Militants in Iraq said Sunday they took a top Iranian diplomat hostage, according to a video shown on the Arab-language Al-Arabiya television station.
The video showed a bearded man identified as Faridoun Jihani (search) speaking to the camera, though his voice was inaudible. The video also showed nine forms of Jihani's identification, as well as his passport and a business card identifying him as the "consul for the Islamic Republic of Iran in Karbala," a southern Iraqi city.
The kidnappers, calling themselves the "Islamic Army in Iraq (search)," accused Jihani of provoking sectarian war in Iraq and warned Iran not to interfere in Iraq's affairs, according to Al-Arabiya.
The kidnappers did not voice any threats to kill Jihani and made no demands, according to the report.
In Tehran (search), the Iranian Foreign Ministry said Jihani was missing, but it stopped short of confirming he was kidnapped.
Jihani "disappeared Wednesday night on the road from Baghdad to Karbala," a Shiite holy city 50 miles south of the capital, the ministry said in a statement. "After he failed to reach Karbala, all efforts to find his whereabouts failed," it said.
Iran, a Shiite Muslim country with close ties to Iraq's majority Shiite population, is believed to have used money and intelligence — but not weapons — to influence its western neighbor. It is accused of funding Shiite political parties in a bid to influence the planned January elections while avoiding a direct confrontation with longtime rival the United States.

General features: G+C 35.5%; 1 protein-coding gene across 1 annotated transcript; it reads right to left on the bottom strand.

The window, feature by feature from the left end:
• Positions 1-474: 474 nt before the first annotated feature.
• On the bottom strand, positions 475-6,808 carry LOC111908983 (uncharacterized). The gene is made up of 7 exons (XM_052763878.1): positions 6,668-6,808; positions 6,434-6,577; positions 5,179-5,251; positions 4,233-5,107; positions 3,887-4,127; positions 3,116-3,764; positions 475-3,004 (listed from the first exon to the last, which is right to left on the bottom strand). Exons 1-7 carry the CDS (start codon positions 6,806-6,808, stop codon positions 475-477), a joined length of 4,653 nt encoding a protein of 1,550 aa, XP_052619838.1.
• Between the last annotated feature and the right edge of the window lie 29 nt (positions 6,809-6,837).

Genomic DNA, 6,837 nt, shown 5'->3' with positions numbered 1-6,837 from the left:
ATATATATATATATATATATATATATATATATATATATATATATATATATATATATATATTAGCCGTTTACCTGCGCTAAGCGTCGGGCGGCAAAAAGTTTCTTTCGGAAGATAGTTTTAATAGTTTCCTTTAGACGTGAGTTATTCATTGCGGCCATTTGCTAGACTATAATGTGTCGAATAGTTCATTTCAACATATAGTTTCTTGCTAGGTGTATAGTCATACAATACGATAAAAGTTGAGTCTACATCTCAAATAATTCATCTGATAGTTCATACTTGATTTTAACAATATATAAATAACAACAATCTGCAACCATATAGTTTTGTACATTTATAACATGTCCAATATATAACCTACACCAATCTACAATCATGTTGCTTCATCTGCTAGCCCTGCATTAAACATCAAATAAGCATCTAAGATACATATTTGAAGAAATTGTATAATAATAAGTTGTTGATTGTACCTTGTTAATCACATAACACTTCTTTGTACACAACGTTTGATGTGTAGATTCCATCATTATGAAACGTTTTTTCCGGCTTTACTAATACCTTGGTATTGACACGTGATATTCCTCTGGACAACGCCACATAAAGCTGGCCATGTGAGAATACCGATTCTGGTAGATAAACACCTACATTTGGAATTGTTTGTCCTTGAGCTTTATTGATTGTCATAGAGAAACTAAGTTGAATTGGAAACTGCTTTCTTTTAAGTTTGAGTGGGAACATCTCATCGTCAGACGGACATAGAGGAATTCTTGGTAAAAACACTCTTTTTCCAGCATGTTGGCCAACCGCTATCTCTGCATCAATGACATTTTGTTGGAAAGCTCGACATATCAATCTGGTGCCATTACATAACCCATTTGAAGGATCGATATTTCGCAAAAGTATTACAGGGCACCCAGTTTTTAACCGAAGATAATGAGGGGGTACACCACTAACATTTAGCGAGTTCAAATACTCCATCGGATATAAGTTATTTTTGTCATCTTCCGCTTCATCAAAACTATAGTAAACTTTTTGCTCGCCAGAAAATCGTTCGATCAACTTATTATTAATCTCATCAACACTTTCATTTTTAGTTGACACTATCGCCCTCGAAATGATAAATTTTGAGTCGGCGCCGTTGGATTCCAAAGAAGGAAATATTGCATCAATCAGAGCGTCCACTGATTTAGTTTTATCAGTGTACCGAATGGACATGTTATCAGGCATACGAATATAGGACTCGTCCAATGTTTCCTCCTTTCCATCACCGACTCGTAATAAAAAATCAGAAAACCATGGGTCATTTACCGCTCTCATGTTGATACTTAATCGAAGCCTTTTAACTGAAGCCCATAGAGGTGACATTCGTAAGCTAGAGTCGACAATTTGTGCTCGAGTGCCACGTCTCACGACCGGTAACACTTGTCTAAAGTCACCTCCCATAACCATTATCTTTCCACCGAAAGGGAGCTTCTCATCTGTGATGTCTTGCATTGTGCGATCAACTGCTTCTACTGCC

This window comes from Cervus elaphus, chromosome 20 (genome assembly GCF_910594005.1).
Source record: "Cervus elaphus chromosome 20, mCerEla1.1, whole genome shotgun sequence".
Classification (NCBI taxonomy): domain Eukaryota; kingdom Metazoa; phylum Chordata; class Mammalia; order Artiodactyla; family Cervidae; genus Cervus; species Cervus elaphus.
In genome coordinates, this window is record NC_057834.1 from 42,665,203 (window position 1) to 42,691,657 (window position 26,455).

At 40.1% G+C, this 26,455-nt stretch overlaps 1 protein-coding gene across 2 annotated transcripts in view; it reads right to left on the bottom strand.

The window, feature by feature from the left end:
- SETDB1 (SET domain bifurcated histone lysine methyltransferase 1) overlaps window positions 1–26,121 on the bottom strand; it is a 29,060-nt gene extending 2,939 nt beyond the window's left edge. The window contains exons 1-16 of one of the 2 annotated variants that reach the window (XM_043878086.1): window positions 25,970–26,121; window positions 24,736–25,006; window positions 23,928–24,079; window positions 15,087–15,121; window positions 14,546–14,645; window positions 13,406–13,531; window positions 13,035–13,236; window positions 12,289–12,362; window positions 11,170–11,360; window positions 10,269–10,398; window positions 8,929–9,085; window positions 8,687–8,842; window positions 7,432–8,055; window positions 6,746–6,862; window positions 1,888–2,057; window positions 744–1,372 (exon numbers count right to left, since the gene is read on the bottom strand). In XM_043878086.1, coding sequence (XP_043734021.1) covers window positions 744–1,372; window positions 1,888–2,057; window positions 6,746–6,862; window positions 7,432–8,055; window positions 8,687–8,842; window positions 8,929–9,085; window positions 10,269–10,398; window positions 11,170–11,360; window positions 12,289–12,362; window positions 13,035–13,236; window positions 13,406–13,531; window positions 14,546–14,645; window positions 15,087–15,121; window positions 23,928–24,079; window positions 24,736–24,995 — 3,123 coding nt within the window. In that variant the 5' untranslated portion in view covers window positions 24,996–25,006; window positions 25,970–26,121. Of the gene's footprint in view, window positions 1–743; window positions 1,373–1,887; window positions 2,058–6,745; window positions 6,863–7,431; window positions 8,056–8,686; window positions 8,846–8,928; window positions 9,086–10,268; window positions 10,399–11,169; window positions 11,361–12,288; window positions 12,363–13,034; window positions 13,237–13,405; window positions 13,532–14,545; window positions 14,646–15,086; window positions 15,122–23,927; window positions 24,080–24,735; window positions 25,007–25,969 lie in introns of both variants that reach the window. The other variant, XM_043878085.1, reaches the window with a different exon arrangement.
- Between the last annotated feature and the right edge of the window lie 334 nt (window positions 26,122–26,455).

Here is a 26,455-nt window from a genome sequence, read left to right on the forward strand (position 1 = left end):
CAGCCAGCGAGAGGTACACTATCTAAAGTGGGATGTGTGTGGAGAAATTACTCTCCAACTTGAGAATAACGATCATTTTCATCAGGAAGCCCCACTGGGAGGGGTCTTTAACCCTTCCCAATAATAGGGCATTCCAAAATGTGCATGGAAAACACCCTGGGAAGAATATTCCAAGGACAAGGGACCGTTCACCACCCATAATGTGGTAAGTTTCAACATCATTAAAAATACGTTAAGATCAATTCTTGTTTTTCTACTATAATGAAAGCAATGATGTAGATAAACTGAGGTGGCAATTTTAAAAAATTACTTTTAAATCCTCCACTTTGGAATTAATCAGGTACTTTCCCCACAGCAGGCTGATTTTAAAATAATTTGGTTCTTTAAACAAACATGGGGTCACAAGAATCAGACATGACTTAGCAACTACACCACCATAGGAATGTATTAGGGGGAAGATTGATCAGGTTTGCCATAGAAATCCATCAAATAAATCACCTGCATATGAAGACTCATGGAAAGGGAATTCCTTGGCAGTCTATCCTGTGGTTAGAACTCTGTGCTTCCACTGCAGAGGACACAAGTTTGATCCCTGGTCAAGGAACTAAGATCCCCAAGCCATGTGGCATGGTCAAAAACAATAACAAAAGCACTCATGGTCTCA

Tehran denies interfering in Iraq, including by allowing money transfers. It rejects U.S. claims that it allows fighters to cross into Iraq, but it does not rule out that fighters might cross the long border illegally.
Jihani would be the second senior diplomat taken hostage in Iraq in recent weeks. Mohammed Mamdouh Helmi Qutb (search), an Egyptian diplomat, was abducted July 23 outside a mosque in Baghdad and freed unharmed July 26.
More than 70 foreigners have been taken hostage in Iraq in recent months in an effort by insurgents to force coalition members to withdraw forces and to pressure trucking companies supporting coalition troops to stop doing business here.